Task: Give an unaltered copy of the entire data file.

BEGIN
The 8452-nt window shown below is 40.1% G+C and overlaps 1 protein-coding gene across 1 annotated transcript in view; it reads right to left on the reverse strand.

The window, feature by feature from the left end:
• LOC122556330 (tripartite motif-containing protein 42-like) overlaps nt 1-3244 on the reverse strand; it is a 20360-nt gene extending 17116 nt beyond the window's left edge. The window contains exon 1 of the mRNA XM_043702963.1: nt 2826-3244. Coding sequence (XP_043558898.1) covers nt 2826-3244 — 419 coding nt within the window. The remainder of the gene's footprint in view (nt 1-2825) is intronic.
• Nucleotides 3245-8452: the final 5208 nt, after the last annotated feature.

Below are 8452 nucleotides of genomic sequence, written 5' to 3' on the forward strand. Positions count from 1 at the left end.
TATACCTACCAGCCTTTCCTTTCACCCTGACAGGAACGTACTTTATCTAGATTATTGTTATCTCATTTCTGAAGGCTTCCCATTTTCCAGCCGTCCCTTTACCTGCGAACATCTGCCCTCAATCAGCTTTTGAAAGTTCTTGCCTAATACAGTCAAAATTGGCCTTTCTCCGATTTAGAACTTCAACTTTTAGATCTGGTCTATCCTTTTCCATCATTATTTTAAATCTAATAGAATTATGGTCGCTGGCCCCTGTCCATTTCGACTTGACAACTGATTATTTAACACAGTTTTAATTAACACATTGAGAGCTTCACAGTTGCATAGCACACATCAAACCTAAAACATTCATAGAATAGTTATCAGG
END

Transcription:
The 8452-nt window shown below is 40.1% G+C and overlaps 1 protein-coding gene across 1 annotated transcript in view; it reads right to left on the reverse strand.

The window, feature by feature from the left end:
• LOC122556330 (tripartite motif-containing protein 42-like) overlaps nt 1-3244 on the reverse strand; it is a 20360-nt gene extending 17116 nt beyond the window's left edge. The window contains exon 1 of the mRNA XM_043702963.1: nt 2826-3244. Coding sequence (XP_043558898.1) covers nt 2826-3244 — 419 coding nt within the window. The remainder of the gene's footprint in view (nt 1-2825) is intronic.
• Nucleotides 3245-8452: the final 5208 nt, after the last annotated feature.

Below are 8452 nucleotides of genomic sequence, written 5' to 3' on the forward strand. Positions count from 1 at the left end.
TATACCTACCAGCCTTTCCTTTCACCCTGACAGGAACGTACTTTATCTAGATTATTGTTATCTCATTTCTGAAGGCTTCCCATTTTCCAGCCGTCCCTTTACCTGCGAACATCTGCCCTCAATCAGCTTTTGAAAGTTCTTGCCTAATACAGTCAAAATTGGCCTTTCTCCGATTTAGAACTTCAACTTTTAGATCTGGTCTATCCTTTTCCATCATTATTTTAAATCTAATAGAATTATGGTCGCTGGCCCCTGTCCATTTCGACTTGACAACTGATTATTTAACACAGTTTTAATTAACACATTGAGAGCTTCACAGTTGCATAGCACACATCAAACCTAAAACATTCATAGAATAGTTATCAGG